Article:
More than 36,000 runners hope to cross the finish line for the Boston Marathon this year. Downing plans to be among them. But she's worried.

"There's definitely some fear of going back," Downing says. "I know that for the whole time of the 26.2 miles, I'm going to be wondering if my family is safe."

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Shots - Health News
12:50 pm
Tue April 15, 2014

Details On Abortion Coverage Still Elusive In Some Health Plans

Abortion coverage was a key sticking point during the congressional debate on the new health law. Lawmakers eventually agreed to let states decide.
Mark Wilson Getty Images

Originally published on Tue April 15, 2014 4:29 pm

If you bought health coverage through one of the online insurance marketplaces, you might have a tough time determining whether your plan covers abortion services.

Though Health and Human Services Secretary Kathleen Sebelius got an earful from members of Congress about the problem at a hearing last November, little's been done yet to clear up the confusion in some states.

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Shots - Health News
3:25 am
Tue April 15, 2014

Voodoo Dolls Prove It: Hunger Makes Couples Turn On Each Other

Volunteers with lower levels of blood sugar stuck more pins in voodoo dolls of their spouses than people with higher levels.
Courtesy of Brad Bushman

Originally published on Tue April 15, 2014 5:03 pm

A lot of us know what can happen when we get hungry. We get grumpy, irritable and sometimes nasty.

There's even a name for this phenomenon: "Hangry, which is a combination of the words hungry and angry," says psychologist Brad Bushman from Ohio State University.

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Shots - Health News
3:24 am
Tue April 15, 2014

The 7.5 Million Insured Through Obamacare Are Only Part Of The Story

President Obama announced in early April that more than 7 million people had signed up for health insurance through the exchanges.
Win McNamee Getty Images

Originally published on Tue April 15, 2014 3:08 pm

Want to know how many people have signed up for private insurance under Obamacare? Like the health care law itself, the answer is complicated.

The Obama administration is tracking the number of plans purchased on HealthCare.gov and on the state exchanges, and this month reported that it had exceeded expectations by signing up 7.5 million people. In addition, federal officials have said that 3 million people have enrolled in Medicaid this year.

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Consumer
3:22 am
Tue April 15, 2014

Where's The Whole Grain In Most Of Our Wheat Bread?

The most healthful loaves of bread contain chunks of grain still intact, like the seeded loaf on the right. Whole wheat loaves, like the one in the middle, may contain few whole grains and may be made up mostly of refined flour, like the white bread on the left.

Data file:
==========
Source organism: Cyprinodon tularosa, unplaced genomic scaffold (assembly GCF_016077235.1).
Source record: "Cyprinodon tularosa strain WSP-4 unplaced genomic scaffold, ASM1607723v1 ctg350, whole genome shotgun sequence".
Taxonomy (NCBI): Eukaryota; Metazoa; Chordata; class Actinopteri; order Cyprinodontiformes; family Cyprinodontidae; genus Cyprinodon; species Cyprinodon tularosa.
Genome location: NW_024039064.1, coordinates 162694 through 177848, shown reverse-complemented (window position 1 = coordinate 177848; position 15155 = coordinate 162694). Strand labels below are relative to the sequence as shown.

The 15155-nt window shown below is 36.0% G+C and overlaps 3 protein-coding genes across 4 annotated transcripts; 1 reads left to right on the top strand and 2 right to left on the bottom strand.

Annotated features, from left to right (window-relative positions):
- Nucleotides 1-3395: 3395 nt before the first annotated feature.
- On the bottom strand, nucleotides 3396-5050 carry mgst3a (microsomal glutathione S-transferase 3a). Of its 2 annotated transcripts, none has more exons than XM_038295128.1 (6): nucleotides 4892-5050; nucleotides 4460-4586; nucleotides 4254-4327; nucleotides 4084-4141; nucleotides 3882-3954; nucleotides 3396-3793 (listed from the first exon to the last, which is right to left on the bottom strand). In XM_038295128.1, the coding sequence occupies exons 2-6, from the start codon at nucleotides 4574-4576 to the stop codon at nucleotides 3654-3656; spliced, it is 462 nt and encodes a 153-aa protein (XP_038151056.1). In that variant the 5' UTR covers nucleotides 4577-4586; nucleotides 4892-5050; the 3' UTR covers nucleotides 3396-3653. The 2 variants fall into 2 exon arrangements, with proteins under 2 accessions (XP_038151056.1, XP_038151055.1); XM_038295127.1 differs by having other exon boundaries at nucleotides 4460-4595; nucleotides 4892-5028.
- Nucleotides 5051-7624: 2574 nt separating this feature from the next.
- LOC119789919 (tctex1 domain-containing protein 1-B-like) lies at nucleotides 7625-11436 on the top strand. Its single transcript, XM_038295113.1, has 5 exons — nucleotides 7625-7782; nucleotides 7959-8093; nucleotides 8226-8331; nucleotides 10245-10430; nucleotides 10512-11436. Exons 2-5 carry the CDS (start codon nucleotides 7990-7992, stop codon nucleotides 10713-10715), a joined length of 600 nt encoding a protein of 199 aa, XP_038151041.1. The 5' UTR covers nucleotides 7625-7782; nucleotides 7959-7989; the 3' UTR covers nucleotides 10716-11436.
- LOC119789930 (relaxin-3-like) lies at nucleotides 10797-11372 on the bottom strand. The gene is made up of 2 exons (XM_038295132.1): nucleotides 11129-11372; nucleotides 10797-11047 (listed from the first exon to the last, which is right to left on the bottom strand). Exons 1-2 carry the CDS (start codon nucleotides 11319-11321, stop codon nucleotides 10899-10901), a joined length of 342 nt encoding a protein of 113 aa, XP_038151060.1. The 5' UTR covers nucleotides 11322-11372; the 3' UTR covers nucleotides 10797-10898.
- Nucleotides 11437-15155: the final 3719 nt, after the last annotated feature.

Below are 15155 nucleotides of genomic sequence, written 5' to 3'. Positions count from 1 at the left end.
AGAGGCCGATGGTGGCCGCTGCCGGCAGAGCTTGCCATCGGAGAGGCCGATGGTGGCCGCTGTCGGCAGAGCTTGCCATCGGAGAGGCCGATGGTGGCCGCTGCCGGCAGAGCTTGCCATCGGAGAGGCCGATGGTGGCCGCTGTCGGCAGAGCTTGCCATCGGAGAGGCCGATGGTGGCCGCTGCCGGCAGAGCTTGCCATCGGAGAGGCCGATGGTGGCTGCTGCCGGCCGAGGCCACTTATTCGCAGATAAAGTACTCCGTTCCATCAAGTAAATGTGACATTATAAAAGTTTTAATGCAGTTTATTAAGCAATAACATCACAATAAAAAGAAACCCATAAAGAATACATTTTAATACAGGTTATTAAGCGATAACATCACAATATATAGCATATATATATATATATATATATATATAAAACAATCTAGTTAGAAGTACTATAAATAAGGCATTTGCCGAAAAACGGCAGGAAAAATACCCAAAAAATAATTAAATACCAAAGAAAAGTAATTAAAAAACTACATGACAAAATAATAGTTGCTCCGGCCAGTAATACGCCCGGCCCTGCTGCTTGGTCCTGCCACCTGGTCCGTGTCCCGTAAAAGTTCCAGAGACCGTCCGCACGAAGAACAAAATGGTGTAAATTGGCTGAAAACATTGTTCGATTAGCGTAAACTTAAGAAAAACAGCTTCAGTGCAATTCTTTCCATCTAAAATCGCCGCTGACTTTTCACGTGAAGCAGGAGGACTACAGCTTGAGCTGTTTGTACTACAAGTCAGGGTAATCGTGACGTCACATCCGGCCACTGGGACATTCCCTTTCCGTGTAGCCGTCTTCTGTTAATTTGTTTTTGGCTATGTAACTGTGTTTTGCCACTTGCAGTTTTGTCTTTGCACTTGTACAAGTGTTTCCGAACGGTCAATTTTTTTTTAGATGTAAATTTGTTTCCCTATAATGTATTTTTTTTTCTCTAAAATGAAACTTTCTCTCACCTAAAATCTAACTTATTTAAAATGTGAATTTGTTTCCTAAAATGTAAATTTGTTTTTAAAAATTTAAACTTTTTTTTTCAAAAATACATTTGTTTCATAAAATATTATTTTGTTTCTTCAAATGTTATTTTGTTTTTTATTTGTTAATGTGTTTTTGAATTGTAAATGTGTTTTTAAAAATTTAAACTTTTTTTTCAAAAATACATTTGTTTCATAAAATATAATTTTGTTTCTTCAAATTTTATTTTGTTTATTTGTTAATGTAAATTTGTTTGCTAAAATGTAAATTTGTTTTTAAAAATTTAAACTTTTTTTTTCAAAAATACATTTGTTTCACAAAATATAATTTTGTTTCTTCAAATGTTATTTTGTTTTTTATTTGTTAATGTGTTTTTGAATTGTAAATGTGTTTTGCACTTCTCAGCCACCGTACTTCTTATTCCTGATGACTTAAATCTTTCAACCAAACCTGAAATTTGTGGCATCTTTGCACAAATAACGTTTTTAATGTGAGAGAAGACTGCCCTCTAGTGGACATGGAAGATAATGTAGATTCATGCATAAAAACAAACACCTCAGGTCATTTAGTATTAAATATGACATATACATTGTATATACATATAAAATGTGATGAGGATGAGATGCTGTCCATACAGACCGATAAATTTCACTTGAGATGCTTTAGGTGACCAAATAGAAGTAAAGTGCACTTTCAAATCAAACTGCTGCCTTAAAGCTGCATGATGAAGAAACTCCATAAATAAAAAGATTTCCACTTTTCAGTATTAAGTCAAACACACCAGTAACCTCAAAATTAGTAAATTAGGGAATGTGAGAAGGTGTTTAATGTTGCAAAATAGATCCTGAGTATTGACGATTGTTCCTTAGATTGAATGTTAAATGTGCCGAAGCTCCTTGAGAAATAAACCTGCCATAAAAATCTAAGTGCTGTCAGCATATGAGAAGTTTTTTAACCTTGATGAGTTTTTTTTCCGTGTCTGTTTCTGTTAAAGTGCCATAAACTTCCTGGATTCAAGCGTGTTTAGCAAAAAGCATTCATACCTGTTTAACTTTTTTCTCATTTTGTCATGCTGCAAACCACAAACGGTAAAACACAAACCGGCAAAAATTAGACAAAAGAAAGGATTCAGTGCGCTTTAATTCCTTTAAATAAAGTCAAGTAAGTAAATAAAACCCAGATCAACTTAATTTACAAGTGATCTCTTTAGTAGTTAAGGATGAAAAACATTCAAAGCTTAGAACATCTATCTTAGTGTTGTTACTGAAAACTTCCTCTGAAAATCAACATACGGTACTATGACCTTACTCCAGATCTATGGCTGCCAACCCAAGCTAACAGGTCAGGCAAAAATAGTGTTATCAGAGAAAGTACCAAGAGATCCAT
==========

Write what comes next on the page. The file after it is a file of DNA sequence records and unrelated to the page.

Meg Vogel NPR

Originally published on Tue April 15, 2014 12:06 pm

We've all heard the advice to eat more whole grains, and cut back on refined starches.

And there's good reason. Compared with a diet heavy on refined grains, like white flour, a diet rich in whole grains — which includes everything from brown rice to steel-cut oats to farro — is linked to lower rates of heart disease, certain cancers and Type 2 diabetes.

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Shots - Health News
6:00 pm
Mon April 14, 2014

Gene Linked To Alzheimer's Poses A Special Threat To Women

Women make up nearly two-thirds of the people in the U.S. diagnosed with Alzheimer's disease.
iStockphoto

Originally published on Mon April 14, 2014 7:35 pm

A gene associated with Alzheimer's disease appears especially dangerous to women and may be one reason that more women than men are diagnosed with the disease.

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Shots - Health News
2:55 pm
Mon April 14, 2014

Why Babies Cry At Night

More than just hungry or wet?
George Marks Getty Images

Originally published on Tue April 15, 2014 2:07 pm

Somewhere between bliss and exhaustion. That's how the first few months of parenting often feel, as sleepless nights blur into semicomatose days.

Most of us chalk up a baby's nighttime crying to one simple fact: He's hungry.

But could that chubby bundle of joy have a devious plan?

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Author Interviews
1:17 pm
Mon April 14, 2014

Modern Medicine May Not Be Doing Your Microbiome Any Favors

According to Dr. Martin Blaser, the overuse of antibiotics has contributed to killing off strains of bacteria that typically live in the gut.
Joe Raedle Getty Images

Originally published on Mon April 14, 2014 8:18 pm

There are lots of theories about why food allergies, asthma, celiac disease and intestinal disorders like Crohn's disease have been on the rise. Dr. Martin Blaser speculates that it may be connected to the overuse of antibiotics, which has resulted in killing off strains of bacteria that typically live in the gut.